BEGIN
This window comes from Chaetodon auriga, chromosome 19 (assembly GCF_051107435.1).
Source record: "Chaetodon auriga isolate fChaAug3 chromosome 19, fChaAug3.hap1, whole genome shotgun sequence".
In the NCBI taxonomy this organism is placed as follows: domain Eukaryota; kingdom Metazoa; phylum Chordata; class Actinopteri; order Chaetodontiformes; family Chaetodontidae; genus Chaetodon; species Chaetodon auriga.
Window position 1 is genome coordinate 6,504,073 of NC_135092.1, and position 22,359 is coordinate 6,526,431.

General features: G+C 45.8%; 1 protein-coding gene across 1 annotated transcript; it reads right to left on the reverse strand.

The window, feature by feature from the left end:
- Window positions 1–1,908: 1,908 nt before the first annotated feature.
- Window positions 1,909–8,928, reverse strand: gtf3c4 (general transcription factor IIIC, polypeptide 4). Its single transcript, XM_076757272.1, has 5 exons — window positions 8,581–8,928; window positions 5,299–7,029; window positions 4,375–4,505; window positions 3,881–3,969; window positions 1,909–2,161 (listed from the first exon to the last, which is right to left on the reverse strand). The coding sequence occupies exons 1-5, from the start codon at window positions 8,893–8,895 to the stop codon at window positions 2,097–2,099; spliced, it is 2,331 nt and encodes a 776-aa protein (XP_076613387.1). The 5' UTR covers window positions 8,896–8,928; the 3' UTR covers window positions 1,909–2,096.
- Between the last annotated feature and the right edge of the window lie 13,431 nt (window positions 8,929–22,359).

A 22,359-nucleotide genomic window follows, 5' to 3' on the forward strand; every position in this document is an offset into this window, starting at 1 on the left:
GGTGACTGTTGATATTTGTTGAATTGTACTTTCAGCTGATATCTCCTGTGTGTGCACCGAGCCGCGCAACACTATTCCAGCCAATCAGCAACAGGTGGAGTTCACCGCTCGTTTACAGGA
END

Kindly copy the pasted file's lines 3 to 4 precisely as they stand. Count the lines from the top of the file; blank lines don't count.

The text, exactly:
In the NCBI taxonomy this organism is placed as follows: domain Eukaryota; kingdom Metazoa; phylum Chordata; class Actinopteri; order Chaetodontiformes; family Chaetodontidae; genus Chaetodon; species Chaetodon auriga.
Window position 1 is genome coordinate 6,504,073 of NC_135092.1, and position 22,359 is coordinate 6,526,431.